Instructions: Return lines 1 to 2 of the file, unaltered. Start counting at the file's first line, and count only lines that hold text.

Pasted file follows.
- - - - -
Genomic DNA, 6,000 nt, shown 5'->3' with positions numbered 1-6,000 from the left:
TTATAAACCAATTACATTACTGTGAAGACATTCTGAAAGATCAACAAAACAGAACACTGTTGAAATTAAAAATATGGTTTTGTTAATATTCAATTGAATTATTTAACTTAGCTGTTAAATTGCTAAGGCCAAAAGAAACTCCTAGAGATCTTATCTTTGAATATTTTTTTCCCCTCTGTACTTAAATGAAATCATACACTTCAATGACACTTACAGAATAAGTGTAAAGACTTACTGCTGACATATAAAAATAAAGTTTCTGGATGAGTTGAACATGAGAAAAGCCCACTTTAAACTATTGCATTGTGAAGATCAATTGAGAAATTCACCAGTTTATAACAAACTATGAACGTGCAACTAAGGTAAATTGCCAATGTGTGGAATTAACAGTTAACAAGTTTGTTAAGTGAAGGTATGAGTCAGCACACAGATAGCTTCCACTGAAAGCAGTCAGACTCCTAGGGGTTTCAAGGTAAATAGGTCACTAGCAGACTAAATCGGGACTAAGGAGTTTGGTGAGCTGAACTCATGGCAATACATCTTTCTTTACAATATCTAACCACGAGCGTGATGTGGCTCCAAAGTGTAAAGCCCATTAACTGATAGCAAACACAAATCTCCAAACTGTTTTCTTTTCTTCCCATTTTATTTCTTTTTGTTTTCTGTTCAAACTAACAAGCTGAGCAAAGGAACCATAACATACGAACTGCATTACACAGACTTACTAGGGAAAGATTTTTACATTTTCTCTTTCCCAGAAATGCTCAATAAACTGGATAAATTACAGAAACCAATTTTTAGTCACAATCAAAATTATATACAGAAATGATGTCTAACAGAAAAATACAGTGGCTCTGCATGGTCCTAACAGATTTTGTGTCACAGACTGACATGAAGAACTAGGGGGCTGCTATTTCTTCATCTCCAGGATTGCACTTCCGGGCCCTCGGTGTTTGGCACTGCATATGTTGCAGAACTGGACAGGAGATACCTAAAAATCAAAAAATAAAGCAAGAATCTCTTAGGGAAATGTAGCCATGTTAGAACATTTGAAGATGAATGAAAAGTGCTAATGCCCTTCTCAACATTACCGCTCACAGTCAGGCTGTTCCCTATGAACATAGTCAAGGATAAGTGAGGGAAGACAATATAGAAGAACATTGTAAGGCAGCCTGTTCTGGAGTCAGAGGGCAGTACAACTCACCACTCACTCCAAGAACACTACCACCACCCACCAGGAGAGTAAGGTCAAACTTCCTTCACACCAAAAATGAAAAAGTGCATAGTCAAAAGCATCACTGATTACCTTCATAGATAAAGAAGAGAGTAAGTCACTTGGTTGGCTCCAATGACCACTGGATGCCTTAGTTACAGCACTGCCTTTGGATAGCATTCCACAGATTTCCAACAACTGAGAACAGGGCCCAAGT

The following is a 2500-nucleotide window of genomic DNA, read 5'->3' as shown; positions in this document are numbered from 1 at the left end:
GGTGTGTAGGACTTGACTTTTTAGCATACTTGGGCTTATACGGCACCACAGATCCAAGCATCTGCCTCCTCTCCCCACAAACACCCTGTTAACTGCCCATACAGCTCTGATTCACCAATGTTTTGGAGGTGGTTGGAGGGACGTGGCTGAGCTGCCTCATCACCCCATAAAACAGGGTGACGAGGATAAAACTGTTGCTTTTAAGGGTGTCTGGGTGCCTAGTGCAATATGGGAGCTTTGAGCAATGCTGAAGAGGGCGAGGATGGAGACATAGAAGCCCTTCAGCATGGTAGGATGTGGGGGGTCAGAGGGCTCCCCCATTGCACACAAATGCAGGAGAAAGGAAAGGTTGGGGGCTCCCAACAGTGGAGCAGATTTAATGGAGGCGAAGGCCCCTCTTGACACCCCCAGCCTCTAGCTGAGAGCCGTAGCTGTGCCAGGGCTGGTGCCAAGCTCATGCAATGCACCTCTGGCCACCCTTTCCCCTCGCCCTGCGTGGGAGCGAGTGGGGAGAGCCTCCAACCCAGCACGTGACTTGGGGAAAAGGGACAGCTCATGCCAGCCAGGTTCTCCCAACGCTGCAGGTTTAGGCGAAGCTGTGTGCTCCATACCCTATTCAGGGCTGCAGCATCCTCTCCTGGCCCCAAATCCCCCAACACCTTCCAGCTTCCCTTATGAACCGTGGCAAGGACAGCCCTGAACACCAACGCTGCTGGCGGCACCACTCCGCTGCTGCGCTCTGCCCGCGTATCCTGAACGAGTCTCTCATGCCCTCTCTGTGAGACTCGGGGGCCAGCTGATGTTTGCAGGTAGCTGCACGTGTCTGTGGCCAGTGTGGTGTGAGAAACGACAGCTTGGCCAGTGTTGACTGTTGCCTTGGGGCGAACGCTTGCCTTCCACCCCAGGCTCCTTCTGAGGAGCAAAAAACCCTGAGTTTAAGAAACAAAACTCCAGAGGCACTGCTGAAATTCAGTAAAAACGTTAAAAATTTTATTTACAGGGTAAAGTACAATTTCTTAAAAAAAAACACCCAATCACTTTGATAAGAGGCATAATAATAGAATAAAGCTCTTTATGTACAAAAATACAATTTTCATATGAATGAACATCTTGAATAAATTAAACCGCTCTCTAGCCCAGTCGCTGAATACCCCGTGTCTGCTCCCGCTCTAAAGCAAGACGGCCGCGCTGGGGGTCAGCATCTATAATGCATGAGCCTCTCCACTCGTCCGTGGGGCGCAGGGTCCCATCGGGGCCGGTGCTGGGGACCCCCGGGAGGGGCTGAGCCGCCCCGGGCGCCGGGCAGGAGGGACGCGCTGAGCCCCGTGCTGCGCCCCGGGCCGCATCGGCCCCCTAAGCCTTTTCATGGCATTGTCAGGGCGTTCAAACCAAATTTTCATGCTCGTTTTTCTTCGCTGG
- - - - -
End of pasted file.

Genomic DNA, 6,000 nt, shown 5'->3' with positions numbered 1-6,000 from the left:
TTATAAACCAATTACATTACTGTGAAGACATTCTGAAAGATCAACAAAACAGAACACTGTTGAAATTAAAAATATGGTTTTGTTAATATTCAATTGAATTATTTAACTTAGCTGTTAAATTGCTAAGGCCAAAAGAAACTCCTAGAGATCTTATCTTTGAATATTTTTTTCCCCTCTGTACTTAAATGAAATCATACACTTCAATGACACTTACAGAATAAGTGTAAAGACTTACTGCTGACATATAAAAATAAAGTTTCTGGATGAGTTGAACATGAGAAAAGCCCACTTTAAACTATTGCATTGTGAAGATCAATTGAGAAATTCACCAGTTTATAACAAACTATGAACGTGCAACTAAGGTAAATTGCCAATGTGTGGAATTAACAGTTAACAAGTTTGTTAAGTGAAGGTATGAGTCAGCACACAGATAGCTTCCACTGAAAGCAGTCAGACTCCTAGGGGTTTCAAGGTAAATAGGTCACTAGCAGACTAAATCGGGACTAAGGAGTTTGGTGAGCTGAACTCATGGCAATACATCTTTCTTTACAATATCTAACCACGAGCGTGATGTGGCTCCAAAGTGTAAAGCCCATTAACTGATAGCAAACACAAATCTCCAAACTGTTTTCTTTTCTTCCCATTTTATTTCTTTTTGTTTTCTGTTCAAACTAACAAGCTGAGCAAAGGAACCATAACATACGAACTGCATTACACAGACTTACTAGGGAAAGATTTTTACATTTTCTCTTTCCCAGAAATGCTCAATAAACTGGATAAATTACAGAAACCAATTTTTAGTCACAATCAAAATTATATACAGAAATGATGTCTAACAGAAAAATACAGTGGCTCTGCATGGTCCTAACAGATTTTGTGTCACAGACTGACATGAAGAACTAGGGGGCTGCTATTTCTTCATCTCCAGGATTGCACTTCCGGGCCCTCGGTGTTTGGCACTGCATATGTTGCAGAACTGGACAGGAGATACCTAAAAATCAAAAAATAAAGCAAGAATCTCTTAGGGAAATGTAGCCATGTTAGAACATTTGAAGATGAATGAAAAGTGCTAATGCCCTTCTCAACATTACCGCTCACAGTCAGGCTGTTCCCTATGAACATAGTCAAGGATAAGTGAGGGAAGACAATATAGAAGAACATTGTAAGGCAGCCTGTTCTGGAGTCAGAGGGCAGTACAACTCACCACTCACTCCAAGAACACTACCACCACCCACCAGGAGAGTAAGGTCAAACTTCCTTCACACCAAAAATGAAAAAGTGCATAGTCAAAAGCATCACTGATTACCTTCATAGATAAAGAAGAGAGTAAGTCACTTGGTTGGCTCCAATGACCACTGGATGCCTTAGTTACAGCACTGCCTTTGGATAGCATTCCACAGATTTCCAACAACTGAGAACAGGGCCCAAGT